Constitution of the Year XII (First French Republic)
Constitution of the Kingdom of Naples in 1848.
Detail from Hammurabi's stele shows him receiving the laws of Babylon from the seated sun deity.
Diagram illustrating the classification of constitutions by Aristotle.
Third volume of the compilation of Catalan Constitutions of 1585
The Cossack Constitution of Pylyp Orlyk, 1710.
A painting depicting George Washington at the Constitutional Convention of 1787 signing of the U.S. Constitution
Constitution of May 3, 1791 (painting by Jan Matejko, 1891). Polish King Stanisław August (left, in regal ermine-trimmed cloak), enters St. John's Cathedral, where Sejm deputies will swear to uphold the new Constitution; in background, Warsaw's Royal Castle, where the Constitution has just been adopted.
Presidential copy of the Russian Constitution.
Magna Carta
United States Constitution

The constitution is a constitutional act, and together with other constitutional acts constitutes the so-called constitutional order of the Czech Republic, or the constitution (with a small c).

- Constitution of the Czech Republic

The term eternity clause is used in a similar manner in the constitutions of the Czech Republic, Germany, Turkey, Greece, Italy, Morocco, the Islamic Republic of Iran, Brazil and Norway.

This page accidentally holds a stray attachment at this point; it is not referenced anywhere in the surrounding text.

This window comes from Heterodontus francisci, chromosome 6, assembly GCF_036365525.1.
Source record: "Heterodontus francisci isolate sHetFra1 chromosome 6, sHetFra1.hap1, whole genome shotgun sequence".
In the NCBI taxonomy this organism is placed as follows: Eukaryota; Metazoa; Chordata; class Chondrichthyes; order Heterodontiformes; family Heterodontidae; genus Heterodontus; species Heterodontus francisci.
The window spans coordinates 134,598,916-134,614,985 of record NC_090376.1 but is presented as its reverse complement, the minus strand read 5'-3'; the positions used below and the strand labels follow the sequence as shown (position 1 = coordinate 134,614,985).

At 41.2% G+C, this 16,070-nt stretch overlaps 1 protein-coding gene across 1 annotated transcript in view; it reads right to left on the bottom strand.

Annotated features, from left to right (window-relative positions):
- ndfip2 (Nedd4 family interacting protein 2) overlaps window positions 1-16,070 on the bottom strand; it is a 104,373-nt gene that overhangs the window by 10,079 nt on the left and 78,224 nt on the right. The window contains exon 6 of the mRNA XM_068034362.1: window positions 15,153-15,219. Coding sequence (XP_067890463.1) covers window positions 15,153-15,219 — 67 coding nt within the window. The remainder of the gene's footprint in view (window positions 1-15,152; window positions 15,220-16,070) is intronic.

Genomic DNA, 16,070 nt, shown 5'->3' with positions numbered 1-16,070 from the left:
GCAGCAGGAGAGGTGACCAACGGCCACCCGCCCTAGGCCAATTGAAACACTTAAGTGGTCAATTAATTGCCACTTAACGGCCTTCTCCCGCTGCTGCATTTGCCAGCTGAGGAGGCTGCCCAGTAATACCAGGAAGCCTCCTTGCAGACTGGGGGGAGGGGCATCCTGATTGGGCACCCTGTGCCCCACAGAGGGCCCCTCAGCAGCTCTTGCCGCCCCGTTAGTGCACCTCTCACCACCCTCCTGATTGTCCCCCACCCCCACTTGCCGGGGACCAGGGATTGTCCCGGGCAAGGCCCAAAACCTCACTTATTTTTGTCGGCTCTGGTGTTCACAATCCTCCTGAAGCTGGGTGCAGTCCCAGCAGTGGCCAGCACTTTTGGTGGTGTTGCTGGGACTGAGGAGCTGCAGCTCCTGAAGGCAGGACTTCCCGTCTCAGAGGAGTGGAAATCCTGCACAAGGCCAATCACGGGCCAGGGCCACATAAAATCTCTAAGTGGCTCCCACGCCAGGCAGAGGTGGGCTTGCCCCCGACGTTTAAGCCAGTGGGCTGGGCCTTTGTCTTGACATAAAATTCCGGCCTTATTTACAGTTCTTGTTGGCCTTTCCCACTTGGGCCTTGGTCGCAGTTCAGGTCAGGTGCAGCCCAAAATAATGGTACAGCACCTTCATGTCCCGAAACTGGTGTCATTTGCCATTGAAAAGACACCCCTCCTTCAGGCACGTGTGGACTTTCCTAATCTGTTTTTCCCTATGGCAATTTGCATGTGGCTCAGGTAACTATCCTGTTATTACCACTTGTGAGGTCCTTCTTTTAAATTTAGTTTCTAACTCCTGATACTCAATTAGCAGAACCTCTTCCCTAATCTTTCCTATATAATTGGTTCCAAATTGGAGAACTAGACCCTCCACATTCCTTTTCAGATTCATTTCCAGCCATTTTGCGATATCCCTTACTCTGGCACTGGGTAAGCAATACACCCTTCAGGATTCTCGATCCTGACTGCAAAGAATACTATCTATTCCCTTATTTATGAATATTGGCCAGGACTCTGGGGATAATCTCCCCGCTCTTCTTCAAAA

- Constitution
Constitution of the Year XII (First French Republic)

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Entrenched clause

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An entrenched clause or entrenchment clause of a basic law or constitution is a provision that makes certain amendments either more difficult or impossible to pass, making such amendments invalid.

The term eternity clause is used in a similar manner in the constitutions of Brazil, the Czech Republic, Germany, Greece, India, Iran, Italy, Morocco, Norway, and Turkey, but specifically applies to an entrenched clause that can never be overridden.